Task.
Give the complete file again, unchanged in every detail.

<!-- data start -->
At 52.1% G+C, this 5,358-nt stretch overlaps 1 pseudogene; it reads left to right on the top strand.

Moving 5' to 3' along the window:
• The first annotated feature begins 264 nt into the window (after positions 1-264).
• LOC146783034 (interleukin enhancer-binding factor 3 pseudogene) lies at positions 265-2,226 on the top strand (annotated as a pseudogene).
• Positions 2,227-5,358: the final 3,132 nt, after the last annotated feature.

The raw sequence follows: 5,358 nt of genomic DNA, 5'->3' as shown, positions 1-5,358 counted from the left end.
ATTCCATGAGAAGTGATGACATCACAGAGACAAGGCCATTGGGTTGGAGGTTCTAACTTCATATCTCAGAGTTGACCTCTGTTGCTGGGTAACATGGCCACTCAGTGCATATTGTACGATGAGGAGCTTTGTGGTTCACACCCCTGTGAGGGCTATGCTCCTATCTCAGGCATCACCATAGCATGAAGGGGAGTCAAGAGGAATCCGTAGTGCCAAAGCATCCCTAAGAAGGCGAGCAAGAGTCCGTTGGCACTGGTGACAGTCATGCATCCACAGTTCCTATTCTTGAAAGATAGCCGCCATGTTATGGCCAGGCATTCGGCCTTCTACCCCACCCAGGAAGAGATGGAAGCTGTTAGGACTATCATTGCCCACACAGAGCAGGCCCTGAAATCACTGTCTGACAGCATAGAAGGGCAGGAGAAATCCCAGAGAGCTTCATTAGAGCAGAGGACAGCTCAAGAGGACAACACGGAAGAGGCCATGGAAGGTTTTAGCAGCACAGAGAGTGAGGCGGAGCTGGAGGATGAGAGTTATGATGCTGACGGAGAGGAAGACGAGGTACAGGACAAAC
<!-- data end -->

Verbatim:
At 52.1% G+C, this 5,358-nt stretch overlaps 1 pseudogene; it reads left to right on the top strand.

Moving 5' to 3' along the window:
• The first annotated feature begins 264 nt into the window (after positions 1-264).
• LOC146783034 (interleukin enhancer-binding factor 3 pseudogene) lies at positions 265-2,226 on the top strand (annotated as a pseudogene).
• Positions 2,227-5,358: the final 3,132 nt, after the last annotated feature.

The raw sequence follows: 5,358 nt of genomic DNA, 5'->3' as shown, positions 1-5,358 counted from the left end.
ATTCCATGAGAAGTGATGACATCACAGAGACAAGGCCATTGGGTTGGAGGTTCTAACTTCATATCTCAGAGTTGACCTCTGTTGCTGGGTAACATGGCCACTCAGTGCATATTGTACGATGAGGAGCTTTGTGGTTCACACCCCTGTGAGGGCTATGCTCCTATCTCAGGCATCACCATAGCATGAAGGGGAGTCAAGAGGAATCCGTAGTGCCAAAGCATCCCTAAGAAGGCGAGCAAGAGTCCGTTGGCACTGGTGACAGTCATGCATCCACAGTTCCTATTCTTGAAAGATAGCCGCCATGTTATGGCCAGGCATTCGGCCTTCTACCCCACCCAGGAAGAGATGGAAGCTGTTAGGACTATCATTGCCCACACAGAGCAGGCCCTGAAATCACTGTCTGACAGCATAGAAGGGCAGGAGAAATCCCAGAGAGCTTCATTAGAGCAGAGGACAGCTCAAGAGGACAACACGGAAGAGGCCATGGAAGGTTTTAGCAGCACAGAGAGTGAGGCGGAGCTGGAGGATGAGAGTTATGATGCTGACGGAGAGGAAGACGAGGTACAGGACAAAC